The outbreak of the COVID-19 was an unpredictable emergency, which had brought unprecedented pressure to intern teaching. However, with the popularization of home computers and smart phones and development of convenient teaching software in China, it was feasible to conduct online teaching. The great challenge we faced was how to make the good use of online teaching platforms and resources, how to transform the teaching mode, and how to adjust the evaluation system to flexibly carry out the online internship teaching.
The traditional internship teaching mode in China is mostly lecture-based and teacher-centered, in which students receive knowledge passively and interaction is rarely seen. In addition, with the increase of conflict between doctors and patients in China, most of the patients lose their trust in doctors especially the interns. Therefore, the interns seldom have an opportunity to practise clinical operations on patients in China. To make up for this deficiency, we tried to use CBL teaching mode, which was originated from Harvard Business School in the United States. It is characterized by case-based discussion, interaction, sharing and thinking, in which students would participate actively. It is more effective for teaching and more suitable for current medical education. On the other hand, there are also limitations in CBL teaching method. For instance, once the students lack enough basic knowledge, the quality of teaching cannot be guaranteed. Moreover, due to the constraint of space and time, it is difficult to monitor pre-class and post-class study situation in CBL.
Due to the advantages of SPOC, we decided to use SPOC as our online teaching method in this special pandemic period. SPOC is derived from the MOOC, and is implemented on a smaller scale and has more restrictive requirements for entering the curriculum, paying more attention on the quality of teaching compared with MOOC. SPOC is suitable for internship teaching because internship teaching in China is usually conducted in small-scale in which the interns are organized and trained in groups. The characteristics of SPOC can just fill the holes of CBL for internship teaching, especially of online CBL. Therefore, we applied the SPOC-based CBL in surgical intern teaching during the COVID-19 pandemic.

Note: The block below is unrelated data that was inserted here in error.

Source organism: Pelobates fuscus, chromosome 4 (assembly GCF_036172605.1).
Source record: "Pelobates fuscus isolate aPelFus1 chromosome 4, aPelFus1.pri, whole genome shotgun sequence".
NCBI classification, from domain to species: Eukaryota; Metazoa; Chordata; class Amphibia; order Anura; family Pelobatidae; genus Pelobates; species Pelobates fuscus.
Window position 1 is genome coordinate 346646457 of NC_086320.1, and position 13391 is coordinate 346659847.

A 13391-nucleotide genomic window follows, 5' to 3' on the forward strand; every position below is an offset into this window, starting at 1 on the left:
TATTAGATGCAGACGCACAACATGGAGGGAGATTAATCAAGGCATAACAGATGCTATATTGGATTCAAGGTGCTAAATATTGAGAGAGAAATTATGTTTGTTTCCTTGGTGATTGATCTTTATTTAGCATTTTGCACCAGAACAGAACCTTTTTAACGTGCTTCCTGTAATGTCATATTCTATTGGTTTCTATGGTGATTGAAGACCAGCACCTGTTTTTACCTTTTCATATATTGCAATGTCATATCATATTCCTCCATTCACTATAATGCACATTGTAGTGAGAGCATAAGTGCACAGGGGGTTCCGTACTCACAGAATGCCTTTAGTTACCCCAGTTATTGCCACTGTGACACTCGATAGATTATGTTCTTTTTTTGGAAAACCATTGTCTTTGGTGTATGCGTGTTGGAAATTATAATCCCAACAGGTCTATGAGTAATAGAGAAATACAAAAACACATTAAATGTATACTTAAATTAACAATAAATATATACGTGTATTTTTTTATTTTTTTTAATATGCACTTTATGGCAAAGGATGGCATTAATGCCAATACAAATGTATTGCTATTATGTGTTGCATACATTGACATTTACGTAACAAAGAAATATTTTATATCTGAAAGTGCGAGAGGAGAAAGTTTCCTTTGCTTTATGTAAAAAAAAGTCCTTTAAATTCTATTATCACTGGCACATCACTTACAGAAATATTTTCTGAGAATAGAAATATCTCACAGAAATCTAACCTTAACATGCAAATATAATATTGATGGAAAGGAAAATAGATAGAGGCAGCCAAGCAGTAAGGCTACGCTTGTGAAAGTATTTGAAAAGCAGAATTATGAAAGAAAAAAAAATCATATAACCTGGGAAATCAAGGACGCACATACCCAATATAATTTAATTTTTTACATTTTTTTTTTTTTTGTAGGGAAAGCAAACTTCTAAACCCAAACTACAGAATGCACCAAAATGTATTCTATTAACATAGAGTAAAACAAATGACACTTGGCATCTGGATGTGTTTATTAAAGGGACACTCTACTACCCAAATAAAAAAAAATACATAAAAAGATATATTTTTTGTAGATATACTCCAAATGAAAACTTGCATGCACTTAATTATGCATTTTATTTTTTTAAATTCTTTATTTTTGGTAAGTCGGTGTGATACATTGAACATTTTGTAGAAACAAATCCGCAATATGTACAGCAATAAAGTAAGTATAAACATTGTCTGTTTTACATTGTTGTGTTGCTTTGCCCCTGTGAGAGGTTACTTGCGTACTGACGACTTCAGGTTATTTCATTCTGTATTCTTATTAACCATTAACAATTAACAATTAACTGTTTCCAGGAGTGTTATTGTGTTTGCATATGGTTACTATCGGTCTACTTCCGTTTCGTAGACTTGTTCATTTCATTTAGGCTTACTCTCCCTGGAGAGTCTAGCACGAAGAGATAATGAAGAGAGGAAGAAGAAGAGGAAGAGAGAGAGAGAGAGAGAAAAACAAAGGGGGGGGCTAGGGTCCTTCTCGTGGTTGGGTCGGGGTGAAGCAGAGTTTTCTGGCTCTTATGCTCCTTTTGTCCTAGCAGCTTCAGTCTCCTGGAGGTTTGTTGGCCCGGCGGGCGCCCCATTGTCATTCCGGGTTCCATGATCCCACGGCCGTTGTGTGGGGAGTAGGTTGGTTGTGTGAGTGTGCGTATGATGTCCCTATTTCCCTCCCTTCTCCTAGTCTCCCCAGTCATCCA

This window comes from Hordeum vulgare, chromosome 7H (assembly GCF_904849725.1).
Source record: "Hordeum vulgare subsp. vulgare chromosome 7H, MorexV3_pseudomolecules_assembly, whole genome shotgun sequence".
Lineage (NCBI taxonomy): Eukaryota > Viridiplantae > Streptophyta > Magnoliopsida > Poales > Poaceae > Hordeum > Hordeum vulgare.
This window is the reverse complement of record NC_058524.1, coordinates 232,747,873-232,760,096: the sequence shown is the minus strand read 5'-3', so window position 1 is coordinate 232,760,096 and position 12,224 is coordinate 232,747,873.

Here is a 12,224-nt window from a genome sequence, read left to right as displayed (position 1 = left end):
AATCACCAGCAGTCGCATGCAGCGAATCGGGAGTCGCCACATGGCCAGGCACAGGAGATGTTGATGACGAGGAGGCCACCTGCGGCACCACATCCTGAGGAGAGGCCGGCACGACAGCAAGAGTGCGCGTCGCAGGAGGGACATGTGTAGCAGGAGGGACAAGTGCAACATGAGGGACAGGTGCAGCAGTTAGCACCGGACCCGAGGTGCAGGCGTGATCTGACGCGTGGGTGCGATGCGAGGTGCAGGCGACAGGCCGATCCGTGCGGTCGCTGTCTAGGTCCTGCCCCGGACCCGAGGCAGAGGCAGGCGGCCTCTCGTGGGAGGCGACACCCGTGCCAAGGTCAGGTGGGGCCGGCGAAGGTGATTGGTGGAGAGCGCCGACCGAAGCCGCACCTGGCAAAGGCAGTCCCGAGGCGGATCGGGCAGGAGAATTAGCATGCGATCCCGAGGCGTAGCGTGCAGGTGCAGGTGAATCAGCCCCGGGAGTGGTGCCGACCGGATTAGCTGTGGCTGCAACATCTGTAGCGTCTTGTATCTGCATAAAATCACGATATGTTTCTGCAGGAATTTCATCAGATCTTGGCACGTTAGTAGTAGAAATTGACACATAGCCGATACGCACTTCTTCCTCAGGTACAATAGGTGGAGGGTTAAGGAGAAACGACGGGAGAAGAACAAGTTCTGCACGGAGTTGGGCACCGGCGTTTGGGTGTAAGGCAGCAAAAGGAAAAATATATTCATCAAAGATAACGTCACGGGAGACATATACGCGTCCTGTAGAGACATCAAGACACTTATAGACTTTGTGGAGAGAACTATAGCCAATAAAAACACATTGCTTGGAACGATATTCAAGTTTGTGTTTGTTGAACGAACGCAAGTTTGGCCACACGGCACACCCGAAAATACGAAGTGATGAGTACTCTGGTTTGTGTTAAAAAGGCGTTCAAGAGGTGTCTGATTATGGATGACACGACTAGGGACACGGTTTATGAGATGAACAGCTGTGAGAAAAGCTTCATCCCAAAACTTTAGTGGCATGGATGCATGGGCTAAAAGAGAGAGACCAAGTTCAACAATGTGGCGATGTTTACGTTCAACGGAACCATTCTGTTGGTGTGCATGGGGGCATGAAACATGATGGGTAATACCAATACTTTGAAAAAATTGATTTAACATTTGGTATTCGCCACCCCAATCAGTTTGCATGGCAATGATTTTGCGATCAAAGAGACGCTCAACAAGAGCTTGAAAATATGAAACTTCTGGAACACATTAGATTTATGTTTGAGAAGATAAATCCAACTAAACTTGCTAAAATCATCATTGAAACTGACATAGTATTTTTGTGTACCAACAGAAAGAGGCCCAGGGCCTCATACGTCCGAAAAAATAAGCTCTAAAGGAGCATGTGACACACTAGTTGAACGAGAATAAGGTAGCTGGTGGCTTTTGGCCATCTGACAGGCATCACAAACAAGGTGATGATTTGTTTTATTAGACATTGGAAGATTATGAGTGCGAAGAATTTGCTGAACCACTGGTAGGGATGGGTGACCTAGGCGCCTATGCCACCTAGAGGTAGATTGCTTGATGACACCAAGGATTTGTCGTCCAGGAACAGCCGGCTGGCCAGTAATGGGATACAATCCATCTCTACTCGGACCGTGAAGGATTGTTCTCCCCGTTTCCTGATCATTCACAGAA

Findings of the questionnaire survey showed that most of the students thought it was necessary to carry out the online internship teaching and were satisfied with SPOC-based CBL. As required by SPOC, students learned the case-related resources by their own before pre-class test, and they could study in their own rhythm, which could help to optimize their use of time. The pre-class test provided an effective way for evaluating mastery of basic knowledge related to the case, which could overcome the limitation of CBL that it couldn’t guarantee the teaching quality when basic knowledge was not well mastered by students. As it was shown in the results of questionnaire, 94.4% of students thought this teaching mode was resultful in enhancing theoretical knowledge, and 97.2% of students regarded it as a good way to improve clinical thinking.
The major challenge of online internship teaching was how to improve the capacity in clinical work, including the capability of medical history collection, physical examination, medical record writing, doctor-patient communication, and surgical operation. In this teaching mode, we combined the online training on SP with the offline training on isolators in the same house, aiming to improve the ability of medical history collection, physical examination, and doctor-patient communication. Some researches showed that video coaching and mental practice can improve the operative ability[14, 15]. So we trained students using live broadcast and videos of surgery, and tried to help them understand and remember the procedures. However, the results of final test revealed that the clinical operative skills in SPOC based CBL was significantly poorer than in traditional surgical internship teaching before the pandemic. This result is consistent with other studies, that surgical skills cannot be improved through video review alone. Because these techniques require practice in operations or at least in simulation training. Only 57.3% of students believed that online learning alone could improve surgical skills, which highlights the shortcomings of online internship teaching.